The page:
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  • Jacob Sweetman: German football’s cultures clash


Jacob Sweetman: German football’s cultures clash

As the revolution didn't come on May 1 in Kreuzberg, two other cultures were preparing to clash, on the pitch and in the hearts and minds of German football fans. Here in Berlin too. The Sportsdesk fails to explain much about either.

Outside the Estrel Hotel on Sonnenallee on Tuesday evening it looked like there was a coup in the making – just a pretty lazy one. Hundreds of policemen and women thronged around the entrance to the entrance of the monstrosity – so hideous in its angular glass-vastness that it makes the designs for the new Schloss look like they are a study in classy contemporary minimalism – apparently having been shipped in from all across the country to listlessly watch hundreds of thousands of people having glorious, uproarious fun in the sunshine of Kreuzberg on May 1.

Hell, they had to stay somewhere. They were smoking, milling around outside their temporary new home for the night, their tanks and water cannon all perfectly parked opposite in the shadow of the dubiously glowing neon statue of Leda being raped by Zeus in the form of a swan. Poor Leda. Some versions of the story involve her even laying two eggs which will bear the progeny of the top man at Mount Olympus. One should keep one’s head down when a God starts taking an interest in you (though this is just good advice and not intended as a Daily Mail-style rant about how she was “asking for it”).

Anyway, there’s a great metaphor in there somewhere about the abuse of power, but it’s still too early, and I may get even more sidetracked by it. This is, of course, a piece about the accession of two German football clubs to the Champions League Final for the first time, so that dirty bastard Zeus will have to wait. My point was merely supposed to be that the police were to have a much easier May Day than the journalists in the end – those poor, proper, journos who were sent out in packs by their rapacious editors, desperate for shots of black clad, black bloc hooligans, wreaking havoc and ringing the bells for impending revolution and a complete collapse of civilised society as we know it that didn’t really happen. Both sets of people would probably have been rather watching the football.

Obviously revolution wasn’t sparked off on or around Kottbusser Tor on Wednesday night, and if out of a couple of hundred thousand joyfully drunken revellers, alongside many thousand more joyfully serious protesters, a few tried to smash the window of a Sparkasse and a few more lobbed some stones at the fully armoured old bill, then I think capitalism will be able to rest easy on its laurels for another year. The powers that be will, in fact, be surely more worried about the determined peacefulness of it all, giving untold amounts more meaning to the messages being broadcast. It suits them as much as it does the tabloid editors if May 1 just turns into a mindless melee.

Many of the police would have been watching the astonishing, nail biting end to the Dortmund vs. Real Madrid second leg in their horrible hotel bar the night before, as a game that seemed to be petering out exploded into life as Sergio Ramos (a bastard of such mythical proportions he makes Zeus look like a reasonable bloke) bundled Madrid’s second goal through the crowd to make it 2-0 on the night. Then they will have celebrated at the final whistle as everybody else in the city seemed to as the seemingly annointed cool footballing vorbild, Jürgen Klopp, danced his granddad jig onto the pitch of the Bernebeu stadium.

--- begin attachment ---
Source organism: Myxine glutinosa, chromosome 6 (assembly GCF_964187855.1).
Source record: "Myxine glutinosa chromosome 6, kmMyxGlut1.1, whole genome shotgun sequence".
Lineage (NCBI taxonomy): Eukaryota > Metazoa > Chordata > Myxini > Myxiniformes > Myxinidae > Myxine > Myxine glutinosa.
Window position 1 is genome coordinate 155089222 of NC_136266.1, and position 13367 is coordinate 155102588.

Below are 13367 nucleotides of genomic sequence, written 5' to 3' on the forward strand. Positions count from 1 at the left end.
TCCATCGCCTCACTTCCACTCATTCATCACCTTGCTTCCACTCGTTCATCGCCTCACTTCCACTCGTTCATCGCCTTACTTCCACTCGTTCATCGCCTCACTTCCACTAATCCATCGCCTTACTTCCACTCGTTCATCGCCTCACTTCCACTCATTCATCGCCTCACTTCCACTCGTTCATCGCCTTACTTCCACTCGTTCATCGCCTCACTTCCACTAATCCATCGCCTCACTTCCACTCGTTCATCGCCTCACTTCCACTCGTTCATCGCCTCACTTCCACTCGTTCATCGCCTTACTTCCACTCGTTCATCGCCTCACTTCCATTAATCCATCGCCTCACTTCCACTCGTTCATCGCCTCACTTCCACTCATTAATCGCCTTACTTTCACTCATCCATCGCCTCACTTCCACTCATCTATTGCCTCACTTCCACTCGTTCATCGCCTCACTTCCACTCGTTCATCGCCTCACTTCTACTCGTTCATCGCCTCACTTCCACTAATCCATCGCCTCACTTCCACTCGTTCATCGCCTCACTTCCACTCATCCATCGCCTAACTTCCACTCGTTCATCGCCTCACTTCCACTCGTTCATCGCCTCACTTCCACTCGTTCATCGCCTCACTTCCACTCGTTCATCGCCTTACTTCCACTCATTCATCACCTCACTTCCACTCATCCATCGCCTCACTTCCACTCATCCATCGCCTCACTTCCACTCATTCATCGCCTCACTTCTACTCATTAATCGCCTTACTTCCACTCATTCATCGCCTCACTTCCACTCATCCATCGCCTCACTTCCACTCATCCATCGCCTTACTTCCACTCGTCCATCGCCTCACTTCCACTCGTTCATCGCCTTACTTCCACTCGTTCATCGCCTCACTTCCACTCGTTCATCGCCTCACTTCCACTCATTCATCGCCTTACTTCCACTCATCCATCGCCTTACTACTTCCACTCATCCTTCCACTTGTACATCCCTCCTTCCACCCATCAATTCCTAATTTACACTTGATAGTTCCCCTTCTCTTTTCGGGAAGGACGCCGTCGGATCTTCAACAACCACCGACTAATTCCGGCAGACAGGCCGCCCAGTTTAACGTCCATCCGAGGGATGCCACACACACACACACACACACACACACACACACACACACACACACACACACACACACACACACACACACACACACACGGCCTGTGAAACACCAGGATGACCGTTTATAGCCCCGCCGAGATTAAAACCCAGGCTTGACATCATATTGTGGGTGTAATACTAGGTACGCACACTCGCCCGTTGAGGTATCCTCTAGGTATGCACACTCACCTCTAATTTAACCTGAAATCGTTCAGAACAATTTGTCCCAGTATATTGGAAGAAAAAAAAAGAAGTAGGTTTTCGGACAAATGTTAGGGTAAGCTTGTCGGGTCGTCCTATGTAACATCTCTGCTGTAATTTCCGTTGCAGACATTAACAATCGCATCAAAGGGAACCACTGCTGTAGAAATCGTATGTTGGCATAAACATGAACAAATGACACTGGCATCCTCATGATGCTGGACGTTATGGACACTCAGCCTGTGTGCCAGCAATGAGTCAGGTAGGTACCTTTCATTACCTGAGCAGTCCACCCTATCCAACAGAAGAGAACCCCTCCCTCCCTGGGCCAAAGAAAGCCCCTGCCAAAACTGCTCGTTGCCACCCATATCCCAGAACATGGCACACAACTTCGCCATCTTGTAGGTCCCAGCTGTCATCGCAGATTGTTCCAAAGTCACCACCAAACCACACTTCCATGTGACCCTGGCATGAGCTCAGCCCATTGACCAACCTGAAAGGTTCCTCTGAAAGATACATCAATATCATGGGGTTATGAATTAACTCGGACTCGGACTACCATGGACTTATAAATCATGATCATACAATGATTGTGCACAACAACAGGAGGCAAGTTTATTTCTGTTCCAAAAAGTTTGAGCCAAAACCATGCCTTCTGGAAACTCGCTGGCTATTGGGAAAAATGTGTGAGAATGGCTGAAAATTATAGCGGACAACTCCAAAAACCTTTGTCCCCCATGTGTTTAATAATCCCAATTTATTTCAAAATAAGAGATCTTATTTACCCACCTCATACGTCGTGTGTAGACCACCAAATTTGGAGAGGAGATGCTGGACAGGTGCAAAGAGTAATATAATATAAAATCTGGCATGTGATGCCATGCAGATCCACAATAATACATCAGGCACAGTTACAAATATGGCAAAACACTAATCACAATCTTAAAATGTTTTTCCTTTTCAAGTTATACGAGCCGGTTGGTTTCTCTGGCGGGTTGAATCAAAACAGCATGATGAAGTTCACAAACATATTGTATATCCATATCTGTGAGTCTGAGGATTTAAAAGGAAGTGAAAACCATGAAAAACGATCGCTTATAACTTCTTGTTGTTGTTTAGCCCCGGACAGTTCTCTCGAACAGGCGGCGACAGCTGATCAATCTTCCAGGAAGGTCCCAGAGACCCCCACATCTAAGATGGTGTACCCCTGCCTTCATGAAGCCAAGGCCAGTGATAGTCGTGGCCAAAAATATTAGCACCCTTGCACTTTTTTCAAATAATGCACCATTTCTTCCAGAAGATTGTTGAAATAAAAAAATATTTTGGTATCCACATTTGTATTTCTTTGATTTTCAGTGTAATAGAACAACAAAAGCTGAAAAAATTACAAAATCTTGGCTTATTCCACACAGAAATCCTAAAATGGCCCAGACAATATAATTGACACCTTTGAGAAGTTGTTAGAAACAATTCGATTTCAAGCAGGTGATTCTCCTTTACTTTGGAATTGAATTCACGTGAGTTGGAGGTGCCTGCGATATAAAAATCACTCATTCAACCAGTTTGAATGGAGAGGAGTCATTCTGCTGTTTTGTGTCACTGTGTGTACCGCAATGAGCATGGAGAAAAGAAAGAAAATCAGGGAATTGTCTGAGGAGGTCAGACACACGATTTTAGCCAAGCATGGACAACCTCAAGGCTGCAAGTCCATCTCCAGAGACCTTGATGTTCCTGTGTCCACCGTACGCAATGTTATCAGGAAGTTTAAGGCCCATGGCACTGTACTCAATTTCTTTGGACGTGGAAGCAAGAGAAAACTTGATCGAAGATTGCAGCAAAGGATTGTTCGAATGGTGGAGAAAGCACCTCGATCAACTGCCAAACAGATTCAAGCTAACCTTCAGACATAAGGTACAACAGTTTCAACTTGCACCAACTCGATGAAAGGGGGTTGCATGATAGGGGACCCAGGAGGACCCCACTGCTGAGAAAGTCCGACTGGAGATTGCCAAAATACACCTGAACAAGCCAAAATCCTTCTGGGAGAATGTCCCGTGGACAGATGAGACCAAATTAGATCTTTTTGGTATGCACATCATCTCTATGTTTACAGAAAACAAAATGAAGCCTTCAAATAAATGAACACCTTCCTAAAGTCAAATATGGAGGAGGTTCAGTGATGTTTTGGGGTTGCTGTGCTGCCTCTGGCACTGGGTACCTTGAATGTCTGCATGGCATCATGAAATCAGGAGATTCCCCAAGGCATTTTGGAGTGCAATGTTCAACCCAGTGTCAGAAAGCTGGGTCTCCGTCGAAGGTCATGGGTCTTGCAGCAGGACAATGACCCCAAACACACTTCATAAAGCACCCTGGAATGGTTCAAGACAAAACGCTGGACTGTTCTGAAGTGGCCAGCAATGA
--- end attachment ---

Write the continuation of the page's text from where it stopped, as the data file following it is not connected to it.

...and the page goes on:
Then, the following night, as they listlessly watched the peaceful merriment, most of them will have been aware in any case that Bayern Munich were serenely spanking seven shades of shit out of an idolised, but thoroughly broken, Barcelona to confirm that they will be meeting Dortmund in the Champions League Final at Wembley at the end of the month. Of course as a cynic (and who in Berlin isn’t?), I lazily presume that, as the tools of the establishment, the police are all Bayern fans. There is something in the way their senior officers stand at the back, pulling strings, smoking and puffing their ruddy cheeks out impassively, that reminds me of Uli Hoeness. And some of the older German Shepherds do look remarkably like Paul Breitner nowadays, too.

Jesus, this took a long time to get around to. Sorry. My point, as cackhanded as it may be, is that as the football world falls in love anew with two German club sides who have played with breathtaking style and a relentless, swaggering intent, the neutral football fans of Berlin will be dividing themselves on the day of the Final. There will be the Kloppite cognoscenti, with designer stubble and an idea of themselves being somehow a bit more anti-establishment opposite those who respect the irrepressible Bavarians as proponents of the most devastatingly effective (whilst still beautifully dashing – though that doesn’t really fit the stereotype) football known to man.

Naturally, come Wembley, there will be more of one than there will of the other, but they will all still be glorying in the fact that having picked up an unfair reputation as big tournament chokers, the European Cup (as it is so quaintly still referred to) will be won by a German team this year.

Of course this is all nonsense. The average policeman is no more of a knuckle-dragging, mindless apparatus of the state security system than Jürgen Klopp is at the vanguard of heralding in a new socialist renaissance where culture is more important than cash. But then this is why I am not a proper journalist. My editors would have been livid as I filed a piece, not about impending Marxist revolution, but a ramble about swan rape and bored police officers. Maybe after the Final my thoughts will be more a bit more coherent.